But, in 2014, the city selected Dunn, a Brooklyn-based developer, to rehabilitate the 243,000-square-foot hospital as 125 units of affordable housing and 75 units of supportive housing. The developer, which previously collaborated on nearly 30 low-income housing projects with SLCE, engaged community stakeholders and organized tours of those buildings to quell skepticism and build trust. “First, we listened. But we also presented a lot of demographic and economic data that challenged their assumptions,” says Dunn president Martin Dunn. Under the final agreement, the city’s public-hospital system continues to own the T Building and its site, but a 99-year ground lease was extended to the developer in exchange for the building’s rehabilitation, including 12,800-square-feet of office space for the adjoining Queens Hospital Center.
From the upper balconies, residents have panoramic views of Queens and Manhattan. Photo © Dunn Development
In some ways, the rehabilitation effort benefited from the building’s neglect. When construction began in July 2019, most of the original materials, including marble in the lobby, bronze grilles, terrazzo floors, teak handrails, glass and tile blocks, and steel sash windows, were still intact. On the other hand, restoring the Schuster two-way structural system—fireproofed steel with terra-cotta block and reinforced-concrete infill—proved an arduous, if expensive, challenge. Without many redundancies, the “grid is sacrosanct. If one of the ribs is cut, the entire span needs to be reinforced with steel,” Poxon explains, and the discovery that the hospital had cut holes through it came with an unexpected $1.5 million price tag.
To finance the $84 million construction cost, Dunn Development turned to two federal tax-incentive programs. The Federal Historic Preservation Tax Incentive, administered by the National Parks Service in coordination with each State Historic Preservation Office (SHPO), and the Low-Income Housing Tax Credit (LIHTC) program, administered by the U.S. Department of Housing & Urban Development in coordination with various state and local agencies, which allocate $8 billion in tax deductions for projects every year, together funded $53 million, with tax benefits passed on to equity investors.
Balancing the competing interests of these two programs—retaining historically significant architectural elements from the hospital and providing housing that doesn’t feel institutional to tenants (who must make 60 percent or less of the Area Median Income)—was no easy feat. “Meeting the Secretary of the Interior’s standards and allowing the flexibility needed for new proposed uses can be a pretty nuanced conversation,” says Olivia Brazee, historic-site restoration coordinator at the New York SHPO. For example, observation windows, which allowed nurses to monitor patients from the hallways, were integral to the original program. Many had been covered in the decades leading up to the renovation, and they would not have satisfied residential fire-safety codes had they been fully restored. The solution came in the form of “a frame that recalled the presence of a window,” Brazee says, where the nonprofit Photoville will install artwork on a rotating basis. Maintaining the original 10-foot-wide corridor, also a requirement, pushed SLCE to be creative with apartment layouts, which needed to contend with the locations of existing windows, mullions, and access to balconies. The units range from studios to three-bedroom apartments, creating a mix of household sizes. “A more diverse community is a stronger one,” Dunn points out.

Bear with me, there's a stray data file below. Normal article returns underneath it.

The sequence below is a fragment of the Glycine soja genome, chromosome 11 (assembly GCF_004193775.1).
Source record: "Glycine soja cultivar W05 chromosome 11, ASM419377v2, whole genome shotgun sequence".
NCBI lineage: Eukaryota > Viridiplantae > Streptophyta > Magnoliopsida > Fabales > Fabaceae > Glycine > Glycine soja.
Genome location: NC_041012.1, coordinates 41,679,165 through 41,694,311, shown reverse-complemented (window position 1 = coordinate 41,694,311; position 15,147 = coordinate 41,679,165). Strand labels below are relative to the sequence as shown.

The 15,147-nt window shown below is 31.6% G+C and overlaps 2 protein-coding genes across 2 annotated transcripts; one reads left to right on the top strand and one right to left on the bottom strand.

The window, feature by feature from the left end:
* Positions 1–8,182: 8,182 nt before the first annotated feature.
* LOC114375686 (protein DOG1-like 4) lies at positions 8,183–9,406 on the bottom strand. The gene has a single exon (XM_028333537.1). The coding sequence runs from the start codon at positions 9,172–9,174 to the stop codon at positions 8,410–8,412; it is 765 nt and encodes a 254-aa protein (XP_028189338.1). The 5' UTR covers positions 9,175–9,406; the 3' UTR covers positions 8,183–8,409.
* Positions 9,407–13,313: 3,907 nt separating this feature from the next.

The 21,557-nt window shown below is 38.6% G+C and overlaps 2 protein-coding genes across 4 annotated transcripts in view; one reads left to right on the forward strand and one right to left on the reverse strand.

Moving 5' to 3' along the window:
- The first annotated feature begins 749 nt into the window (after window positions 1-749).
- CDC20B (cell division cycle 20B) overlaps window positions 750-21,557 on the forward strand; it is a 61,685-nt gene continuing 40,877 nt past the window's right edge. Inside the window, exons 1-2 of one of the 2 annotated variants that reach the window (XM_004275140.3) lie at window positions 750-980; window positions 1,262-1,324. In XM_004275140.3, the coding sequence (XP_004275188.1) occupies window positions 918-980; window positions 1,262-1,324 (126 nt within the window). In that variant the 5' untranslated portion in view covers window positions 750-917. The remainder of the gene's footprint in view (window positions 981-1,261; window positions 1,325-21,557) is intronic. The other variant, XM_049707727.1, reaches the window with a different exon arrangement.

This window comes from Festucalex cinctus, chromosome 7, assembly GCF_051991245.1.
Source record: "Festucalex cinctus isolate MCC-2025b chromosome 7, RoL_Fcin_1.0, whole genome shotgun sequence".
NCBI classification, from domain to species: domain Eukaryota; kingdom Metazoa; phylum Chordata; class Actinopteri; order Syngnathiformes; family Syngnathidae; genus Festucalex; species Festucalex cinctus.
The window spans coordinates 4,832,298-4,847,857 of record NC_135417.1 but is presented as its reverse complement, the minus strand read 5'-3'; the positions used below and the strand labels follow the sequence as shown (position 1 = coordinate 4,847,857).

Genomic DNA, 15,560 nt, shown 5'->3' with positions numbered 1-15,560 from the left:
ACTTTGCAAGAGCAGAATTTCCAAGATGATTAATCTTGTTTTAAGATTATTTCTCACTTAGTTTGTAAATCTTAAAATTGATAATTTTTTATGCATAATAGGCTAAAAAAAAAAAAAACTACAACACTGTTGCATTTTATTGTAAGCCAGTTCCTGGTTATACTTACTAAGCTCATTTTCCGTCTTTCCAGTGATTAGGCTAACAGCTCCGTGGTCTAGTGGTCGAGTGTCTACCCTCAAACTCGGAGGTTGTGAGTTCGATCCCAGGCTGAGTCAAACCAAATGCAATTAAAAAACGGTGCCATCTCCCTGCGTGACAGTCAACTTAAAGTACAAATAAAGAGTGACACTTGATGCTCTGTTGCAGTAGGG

Corridors of the hospital were lined with observation windows. Courtesy Gottscho-Schleisner, Library of Congress Prints & Photographs Division (LC-G612-39053).
Significantly, had the former hospital been demolished, current zoning only permits the construction of a four-story residential building. “Here, historic preservation preserved density as well,” Dunn adds.
The former hospital’s auxiliary spaces were also easily repurposed for amenities or to aid supportive housing (which is housing complemented by on-site social services). Telephone booths and fluoroscopy rooms were converted into a suite of offices for the Church Avenue Merchants Block Association, which assists residents transitioning out of homelessness with on-site case managers and recreation aides. Nonprofit ChaShaMa will offer affordable studio spaces to artists, who will in turn teach classes. Other amenities include a ninth-floor community room (once a small theater for visiting thespians, to keep patients in high spirits), along with a computer lab (the hospital’s former medical library), on-site laundry, and a fitness center. Outside, amid a pollinator garden designed by NV5, children can enjoy a playground. And there is free Wi-Fi building-wide—“this fourth utility is an issue of equity. Dunn Development provides supportive-housing tenants with Chromebooks, and social services train tenants how to use them,” Poxon says. With only minor work on the community center left, the T Building is already 100 percent occupied.
Dunn Development received over 37,000 applications through the NYC Housing Portal. Those numbers can be interpreted as an indication of the project’s appeal, but they also highlight the extreme, continued need for more affordable housing. New construction isn’t the only way to meet that need—adaptive reuse has an important role to play. The T Building not only stands as an example that underutilized buildings can be made into durable, dignified housing, but it shows what’s possible when architects, developers, preservationists, policymakers, and community stakeholders work together in a way they seldom do.
Click plans to enlarge
Original (left) and renovated (right) typical floor plans.